A Former Neo-Nazi Explains Why Hate Drew Him in — and How He Got Out
On how the white supremacists of the ’80s and ’90s strategized to make their movement more mainstream
I do think that there were a lot of concerted strategies in the ’80s and ’90s that we’re seeing take hold today. We recognized in the mid-’80s that our edginess, our look, even our language, was turning away the average American white racist — people we wanted to recruit. So we decided then to grow our hair out, to stop getting tattoos that would identify us, to trade in our boots for suits and to go to college campuses and recruit there and enroll, to get jobs in law enforcement, to go to the military and get training and to even run for office. And here we are, 30 years later, and we’re using terms like “white nationalist” and “alt-right” — terms that [the white supremacists] came up with, by the way. They sat around and said, “How can we identify ourselves to make us seem less hateful?” …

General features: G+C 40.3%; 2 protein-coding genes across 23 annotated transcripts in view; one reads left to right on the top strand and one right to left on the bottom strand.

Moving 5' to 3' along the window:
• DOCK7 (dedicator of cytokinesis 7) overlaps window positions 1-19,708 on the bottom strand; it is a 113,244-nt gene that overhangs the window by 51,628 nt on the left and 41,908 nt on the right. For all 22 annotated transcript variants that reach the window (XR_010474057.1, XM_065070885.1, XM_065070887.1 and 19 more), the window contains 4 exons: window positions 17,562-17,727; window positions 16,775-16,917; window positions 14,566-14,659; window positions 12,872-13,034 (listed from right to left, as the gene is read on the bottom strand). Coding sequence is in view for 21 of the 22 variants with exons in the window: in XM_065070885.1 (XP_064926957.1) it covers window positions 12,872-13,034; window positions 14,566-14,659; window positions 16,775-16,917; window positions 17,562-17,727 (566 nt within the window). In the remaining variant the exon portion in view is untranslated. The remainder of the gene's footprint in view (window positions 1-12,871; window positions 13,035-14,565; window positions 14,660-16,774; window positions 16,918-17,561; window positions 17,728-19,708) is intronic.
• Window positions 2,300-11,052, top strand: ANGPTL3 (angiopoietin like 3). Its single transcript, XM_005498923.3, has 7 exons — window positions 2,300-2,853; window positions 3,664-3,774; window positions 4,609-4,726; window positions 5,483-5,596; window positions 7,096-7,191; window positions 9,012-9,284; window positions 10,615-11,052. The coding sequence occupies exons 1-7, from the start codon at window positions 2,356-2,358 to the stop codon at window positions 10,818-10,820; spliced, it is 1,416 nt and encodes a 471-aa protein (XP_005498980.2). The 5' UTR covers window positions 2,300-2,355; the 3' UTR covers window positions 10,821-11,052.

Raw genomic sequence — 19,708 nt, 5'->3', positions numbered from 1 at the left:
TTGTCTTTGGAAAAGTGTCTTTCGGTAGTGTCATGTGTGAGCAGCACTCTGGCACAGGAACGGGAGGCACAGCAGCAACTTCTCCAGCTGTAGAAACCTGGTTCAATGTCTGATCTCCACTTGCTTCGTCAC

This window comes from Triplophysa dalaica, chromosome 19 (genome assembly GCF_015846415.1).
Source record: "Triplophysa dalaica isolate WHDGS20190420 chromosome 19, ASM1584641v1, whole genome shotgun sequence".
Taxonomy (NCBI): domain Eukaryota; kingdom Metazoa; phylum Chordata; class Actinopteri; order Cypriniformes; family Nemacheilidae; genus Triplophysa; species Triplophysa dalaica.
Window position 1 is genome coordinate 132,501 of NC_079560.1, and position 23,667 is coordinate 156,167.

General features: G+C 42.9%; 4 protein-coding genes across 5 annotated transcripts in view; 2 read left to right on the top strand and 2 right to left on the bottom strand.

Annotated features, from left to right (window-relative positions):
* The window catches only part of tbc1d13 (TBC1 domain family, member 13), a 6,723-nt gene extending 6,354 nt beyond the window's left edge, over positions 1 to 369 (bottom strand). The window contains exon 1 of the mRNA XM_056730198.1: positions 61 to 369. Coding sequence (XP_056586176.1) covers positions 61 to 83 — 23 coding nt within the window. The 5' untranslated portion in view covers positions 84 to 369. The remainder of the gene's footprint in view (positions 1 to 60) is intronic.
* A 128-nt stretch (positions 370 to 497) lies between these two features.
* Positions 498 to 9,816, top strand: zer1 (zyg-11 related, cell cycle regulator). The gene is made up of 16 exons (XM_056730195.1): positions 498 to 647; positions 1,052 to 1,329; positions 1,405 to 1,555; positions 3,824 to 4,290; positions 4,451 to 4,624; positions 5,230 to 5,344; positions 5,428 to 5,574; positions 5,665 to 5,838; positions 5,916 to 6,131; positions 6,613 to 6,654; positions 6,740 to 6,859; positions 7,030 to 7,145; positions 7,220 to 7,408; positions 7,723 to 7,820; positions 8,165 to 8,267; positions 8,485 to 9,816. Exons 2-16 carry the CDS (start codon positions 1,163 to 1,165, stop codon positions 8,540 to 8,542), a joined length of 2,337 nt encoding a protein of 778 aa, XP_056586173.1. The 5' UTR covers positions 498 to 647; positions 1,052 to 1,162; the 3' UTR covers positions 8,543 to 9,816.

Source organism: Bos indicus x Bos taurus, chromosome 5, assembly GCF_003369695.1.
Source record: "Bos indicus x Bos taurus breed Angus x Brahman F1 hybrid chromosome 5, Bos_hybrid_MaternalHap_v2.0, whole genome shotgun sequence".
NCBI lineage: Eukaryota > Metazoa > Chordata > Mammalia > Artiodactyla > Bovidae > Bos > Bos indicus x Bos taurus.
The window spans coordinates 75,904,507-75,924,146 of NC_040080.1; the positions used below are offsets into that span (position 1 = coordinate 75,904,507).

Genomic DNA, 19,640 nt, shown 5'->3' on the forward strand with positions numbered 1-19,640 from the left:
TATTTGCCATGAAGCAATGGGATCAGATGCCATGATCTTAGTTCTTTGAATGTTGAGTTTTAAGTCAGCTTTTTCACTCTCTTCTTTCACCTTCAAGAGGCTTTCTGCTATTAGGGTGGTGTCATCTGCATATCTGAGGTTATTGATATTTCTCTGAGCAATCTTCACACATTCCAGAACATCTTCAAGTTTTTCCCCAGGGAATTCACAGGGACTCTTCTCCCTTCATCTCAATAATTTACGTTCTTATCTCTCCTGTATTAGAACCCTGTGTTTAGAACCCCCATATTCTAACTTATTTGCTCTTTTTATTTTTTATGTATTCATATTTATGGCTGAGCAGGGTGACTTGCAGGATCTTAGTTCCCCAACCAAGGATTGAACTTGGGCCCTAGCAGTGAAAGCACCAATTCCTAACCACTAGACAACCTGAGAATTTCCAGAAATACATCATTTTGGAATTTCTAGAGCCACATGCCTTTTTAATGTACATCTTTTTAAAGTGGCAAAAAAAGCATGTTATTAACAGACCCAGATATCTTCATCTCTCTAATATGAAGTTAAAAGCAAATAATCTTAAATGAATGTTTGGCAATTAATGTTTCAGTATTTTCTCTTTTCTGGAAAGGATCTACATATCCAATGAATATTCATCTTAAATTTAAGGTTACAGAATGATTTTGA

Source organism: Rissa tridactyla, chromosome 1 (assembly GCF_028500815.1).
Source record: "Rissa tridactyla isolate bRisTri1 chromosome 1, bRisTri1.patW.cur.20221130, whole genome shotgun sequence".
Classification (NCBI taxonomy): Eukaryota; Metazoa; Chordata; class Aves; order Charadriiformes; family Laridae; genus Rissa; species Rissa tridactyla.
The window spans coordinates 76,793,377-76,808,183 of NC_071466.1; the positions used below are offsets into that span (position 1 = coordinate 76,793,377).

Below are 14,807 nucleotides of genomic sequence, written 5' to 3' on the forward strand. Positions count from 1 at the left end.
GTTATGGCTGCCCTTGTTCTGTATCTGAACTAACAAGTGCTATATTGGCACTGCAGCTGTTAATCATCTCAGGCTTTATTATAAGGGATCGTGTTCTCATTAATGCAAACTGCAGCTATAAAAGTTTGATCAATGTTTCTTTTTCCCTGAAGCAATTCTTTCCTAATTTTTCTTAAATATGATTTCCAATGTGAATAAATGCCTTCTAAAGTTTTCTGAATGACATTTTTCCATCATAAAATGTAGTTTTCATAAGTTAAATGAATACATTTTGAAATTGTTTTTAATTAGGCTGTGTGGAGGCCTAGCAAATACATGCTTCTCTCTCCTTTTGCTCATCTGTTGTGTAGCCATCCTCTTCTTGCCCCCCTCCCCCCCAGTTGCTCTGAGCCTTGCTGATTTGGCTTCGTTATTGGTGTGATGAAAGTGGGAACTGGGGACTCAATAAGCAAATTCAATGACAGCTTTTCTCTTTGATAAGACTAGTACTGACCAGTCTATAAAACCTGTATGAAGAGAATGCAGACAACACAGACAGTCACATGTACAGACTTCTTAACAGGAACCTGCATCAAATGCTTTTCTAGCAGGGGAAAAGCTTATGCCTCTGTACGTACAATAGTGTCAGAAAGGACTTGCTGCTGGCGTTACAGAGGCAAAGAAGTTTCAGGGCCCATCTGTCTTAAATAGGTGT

Here we are in 2018 and we have a lot of hallmarks coming from political figures, the administration and policies that are very similar to what we espoused 30 years ago. The language may be a little bit more palatable. Dog whistles may be used, but it is still the same underlying theme. It is a white supremacist culture that is being pushed.